The lessons from this mistake are now clear — decide first how much of house you need and then find out whether you can afford it. 30-year mortgages are extremely expensive! 10-15 year loans are what one should target if one must borrow to buy a house. In reality that’s only what you might realistically be able to afford, even though the mortgage industry and society convince you otherwise.

Related:  Immigrant Finances #3: Catherine Agopcan

5. What is your view on debt? Do you carry any form of debt? Has it ever been a source of stress in your life?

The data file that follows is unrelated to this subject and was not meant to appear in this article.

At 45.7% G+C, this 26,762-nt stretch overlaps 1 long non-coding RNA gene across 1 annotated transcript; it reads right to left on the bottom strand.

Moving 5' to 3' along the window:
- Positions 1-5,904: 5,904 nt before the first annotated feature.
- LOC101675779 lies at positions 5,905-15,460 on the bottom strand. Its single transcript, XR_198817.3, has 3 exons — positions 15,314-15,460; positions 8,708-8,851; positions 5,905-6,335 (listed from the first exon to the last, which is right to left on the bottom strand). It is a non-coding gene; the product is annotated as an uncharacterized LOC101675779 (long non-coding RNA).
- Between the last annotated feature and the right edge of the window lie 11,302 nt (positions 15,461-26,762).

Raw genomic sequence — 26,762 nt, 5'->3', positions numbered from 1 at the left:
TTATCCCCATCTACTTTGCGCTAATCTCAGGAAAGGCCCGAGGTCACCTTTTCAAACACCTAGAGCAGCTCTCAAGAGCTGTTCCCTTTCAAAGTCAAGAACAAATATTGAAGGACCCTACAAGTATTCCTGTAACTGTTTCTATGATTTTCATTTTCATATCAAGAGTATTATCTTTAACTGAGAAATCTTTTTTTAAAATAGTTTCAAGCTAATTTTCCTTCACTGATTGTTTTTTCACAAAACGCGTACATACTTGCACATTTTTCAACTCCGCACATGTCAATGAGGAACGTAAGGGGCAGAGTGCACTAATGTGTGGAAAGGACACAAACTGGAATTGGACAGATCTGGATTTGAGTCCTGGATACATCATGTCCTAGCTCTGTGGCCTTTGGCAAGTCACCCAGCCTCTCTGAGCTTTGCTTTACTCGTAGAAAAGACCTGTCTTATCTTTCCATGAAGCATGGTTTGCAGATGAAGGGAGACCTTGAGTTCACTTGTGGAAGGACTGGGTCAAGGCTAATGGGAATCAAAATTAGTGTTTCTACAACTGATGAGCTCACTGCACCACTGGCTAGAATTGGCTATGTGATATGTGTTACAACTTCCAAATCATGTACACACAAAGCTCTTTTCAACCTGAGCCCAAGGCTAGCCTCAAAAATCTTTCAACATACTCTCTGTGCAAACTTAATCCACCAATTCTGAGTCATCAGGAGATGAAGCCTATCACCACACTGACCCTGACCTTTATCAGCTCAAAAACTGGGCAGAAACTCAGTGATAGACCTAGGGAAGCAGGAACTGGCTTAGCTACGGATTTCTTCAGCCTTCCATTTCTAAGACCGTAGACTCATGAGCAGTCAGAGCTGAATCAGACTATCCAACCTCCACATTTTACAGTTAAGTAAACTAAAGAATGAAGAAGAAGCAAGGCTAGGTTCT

Debt can be a good thing if managed responsibly. However, all too often we tend to forget that debt is, at the end of the day, borrowing from our own future selves. As a consequence, we easily underestimate how much we rob ourselves of the option of not working in the future. For example, if you have taken on too much debt and one spouse wants to take some time off for whatever reason, be it for parenting or due to some unforeseen health condition, you simply won’t have that option because you need the monthly paycheck to fulfill your monthly debt obligations.